Extended warranties are popular among car buyers who maintain low reserves in their bank accounts. Many can afford an extra $35 a month, but a $2,000 repair bill would really set them back.
It might sound good to have an extended vehicle warranty. A little peace of mind might actually be worthwhile sometimes.
However, these products are increasingly under the scrutiny of regulators who claim the companies often do not honor their promises. In the end, it is you the consumer who gets stuck with both the repair bill and the extended warranty premiums.
US Fidelis is one of the most widely recognized extended warranty companies. They marketed their products heavily during 2009 featuring NASCAR’s Rusty Wallace as a spokesperson. His image lent substantial trust to a brand that might otherwise go unnoticed.
Now, US Fidelis has suspended all sales and has filed for bankruptcy protection in Missouri. Its former and current policyholders have little hope of receiving their full claims.
The office of the Attorney General in Missouri is particularly concerned about the proliferation of extended warranty companies that collect fees but fail to pay on valid claims. Attorney General Chris Koster reported that his office is fielding dozens of fraud complaints. US Fidelis is also reportedly facing numerous lawsuits.
If you buy a newer vehicle, you are likely covered under an existing factory warranty. Find out before closing the deal. Also, avoid purchasing pricey extended warranties on any vehicle. These are frequently pushed by car dealers as a way to increase their commissions. You may also receive solicitations by phone or mail from companies that are completely unrelated to the manufacturer or dealer.
You end up paying interest on the total price of the warranty, which increases its cost. Also, there is substantial risk that your premiums will be wasted on a policy that will become worthless by the time you get to use it.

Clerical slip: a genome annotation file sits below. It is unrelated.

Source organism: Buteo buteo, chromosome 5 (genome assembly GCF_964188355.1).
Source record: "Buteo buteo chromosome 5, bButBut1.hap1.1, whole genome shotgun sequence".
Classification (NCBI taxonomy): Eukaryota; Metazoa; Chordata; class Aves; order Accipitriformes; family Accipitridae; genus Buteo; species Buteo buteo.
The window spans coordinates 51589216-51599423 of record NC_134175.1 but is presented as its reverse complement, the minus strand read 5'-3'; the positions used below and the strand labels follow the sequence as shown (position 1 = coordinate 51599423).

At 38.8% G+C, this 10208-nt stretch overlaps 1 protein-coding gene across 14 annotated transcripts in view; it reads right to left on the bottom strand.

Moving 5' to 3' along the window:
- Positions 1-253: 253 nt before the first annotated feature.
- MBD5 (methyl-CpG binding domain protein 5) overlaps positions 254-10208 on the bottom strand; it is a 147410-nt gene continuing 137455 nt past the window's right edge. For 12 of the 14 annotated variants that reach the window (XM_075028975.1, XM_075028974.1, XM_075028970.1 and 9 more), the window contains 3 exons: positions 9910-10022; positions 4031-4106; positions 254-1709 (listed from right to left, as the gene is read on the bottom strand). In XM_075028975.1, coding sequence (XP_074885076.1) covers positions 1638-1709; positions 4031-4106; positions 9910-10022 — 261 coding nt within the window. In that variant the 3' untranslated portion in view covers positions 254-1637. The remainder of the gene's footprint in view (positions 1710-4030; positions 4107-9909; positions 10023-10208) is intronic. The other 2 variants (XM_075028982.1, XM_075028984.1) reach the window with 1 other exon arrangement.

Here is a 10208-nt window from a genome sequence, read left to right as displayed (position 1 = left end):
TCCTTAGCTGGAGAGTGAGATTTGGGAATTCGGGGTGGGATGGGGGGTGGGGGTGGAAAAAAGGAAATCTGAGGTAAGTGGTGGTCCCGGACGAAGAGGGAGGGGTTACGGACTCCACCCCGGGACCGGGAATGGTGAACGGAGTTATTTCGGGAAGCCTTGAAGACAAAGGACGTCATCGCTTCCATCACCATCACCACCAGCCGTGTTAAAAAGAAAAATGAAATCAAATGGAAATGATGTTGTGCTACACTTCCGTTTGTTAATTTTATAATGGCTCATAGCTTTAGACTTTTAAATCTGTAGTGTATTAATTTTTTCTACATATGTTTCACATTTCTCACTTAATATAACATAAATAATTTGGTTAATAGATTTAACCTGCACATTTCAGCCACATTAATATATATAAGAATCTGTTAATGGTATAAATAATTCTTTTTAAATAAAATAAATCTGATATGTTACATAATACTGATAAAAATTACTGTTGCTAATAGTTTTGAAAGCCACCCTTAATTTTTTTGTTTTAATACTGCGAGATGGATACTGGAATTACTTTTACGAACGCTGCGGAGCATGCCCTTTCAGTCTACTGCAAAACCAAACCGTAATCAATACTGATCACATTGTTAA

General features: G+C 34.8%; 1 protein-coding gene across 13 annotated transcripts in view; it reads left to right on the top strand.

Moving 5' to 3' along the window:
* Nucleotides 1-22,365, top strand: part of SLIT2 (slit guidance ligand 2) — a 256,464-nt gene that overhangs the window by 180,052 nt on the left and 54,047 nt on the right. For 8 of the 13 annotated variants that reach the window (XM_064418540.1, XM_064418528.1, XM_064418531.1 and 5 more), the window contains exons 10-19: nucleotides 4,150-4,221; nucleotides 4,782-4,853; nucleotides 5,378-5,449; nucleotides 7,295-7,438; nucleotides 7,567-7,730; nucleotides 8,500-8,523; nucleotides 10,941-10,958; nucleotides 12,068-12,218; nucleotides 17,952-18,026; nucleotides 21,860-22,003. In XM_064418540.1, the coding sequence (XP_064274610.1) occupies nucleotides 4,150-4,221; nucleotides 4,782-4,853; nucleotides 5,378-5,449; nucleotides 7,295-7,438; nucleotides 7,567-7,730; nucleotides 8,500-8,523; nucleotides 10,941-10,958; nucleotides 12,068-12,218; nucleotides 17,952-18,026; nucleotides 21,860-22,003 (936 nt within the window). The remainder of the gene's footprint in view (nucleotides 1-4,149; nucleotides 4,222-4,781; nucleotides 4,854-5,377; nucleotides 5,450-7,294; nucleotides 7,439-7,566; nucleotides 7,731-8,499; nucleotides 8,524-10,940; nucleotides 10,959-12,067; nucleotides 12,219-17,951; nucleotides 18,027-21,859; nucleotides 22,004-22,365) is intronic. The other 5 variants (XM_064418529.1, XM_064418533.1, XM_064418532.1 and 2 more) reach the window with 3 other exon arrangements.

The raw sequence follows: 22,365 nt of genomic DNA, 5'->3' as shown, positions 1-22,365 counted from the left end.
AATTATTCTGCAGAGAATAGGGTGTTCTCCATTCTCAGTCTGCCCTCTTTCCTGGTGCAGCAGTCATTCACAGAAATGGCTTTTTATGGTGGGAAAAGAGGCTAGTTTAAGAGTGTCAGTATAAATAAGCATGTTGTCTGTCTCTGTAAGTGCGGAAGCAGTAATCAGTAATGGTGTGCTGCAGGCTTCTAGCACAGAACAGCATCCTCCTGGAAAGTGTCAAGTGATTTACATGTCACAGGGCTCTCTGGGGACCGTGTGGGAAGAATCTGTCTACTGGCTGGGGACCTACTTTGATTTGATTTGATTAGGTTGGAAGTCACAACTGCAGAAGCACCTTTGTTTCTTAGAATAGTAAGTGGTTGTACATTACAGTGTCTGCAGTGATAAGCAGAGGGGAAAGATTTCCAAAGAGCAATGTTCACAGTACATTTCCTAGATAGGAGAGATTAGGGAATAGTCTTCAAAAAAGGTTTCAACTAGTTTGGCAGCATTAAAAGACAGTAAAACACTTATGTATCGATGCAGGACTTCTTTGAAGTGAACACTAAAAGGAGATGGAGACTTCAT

A better option is to divert $50 a month into your own savings account. That way, you can save enough to cover many of your own unexpected repairs. Even if repairs exceed what you have in savings, you can still lean on a credit card to cover the difference.
If you have an extended warranty that is not paying on your valid claims, be sure to file a complaint with the Federal Trade Commission.
Long is a graduate of the University of North Carolina at Chapel Hill with a B.A. in Industrial Relations. He subsequently received his Certificate in Nonprofit Management from Duke University. His Certificate in Financial Planning was issued by Florida State University.
Long has achieved the Accredited Credit Counselor and Accredited Financial Counselor certifications through the Association for Financial Counseling, Planning and Education. Long originally achieved the Certified Credit Counselor designation through the National Institute for Financial Education.
In addition to years of nonprofit leadership, Long has been an innovator in the field of volunteer tax return preparation programs. He assists volunteer associations and nonprofit organizations who seek to integrate credit counseling and asset-building programs with free personal income tax preparation. His approach to using free credit reports as both an incentive and a screening tool for placement into asset-building programs has been shared with members of the National Community Tax Coalition, the EITC-Carolinas Initiative of MDC, Inc. and nonprofit groups across the Carolinas.
Long assists members of our armed forces in the Carolinas, Iowa, Rhode Island, Georgia and Germany with financial readiness. Please support our Soldiers, Marines, Airmen and Sailors!
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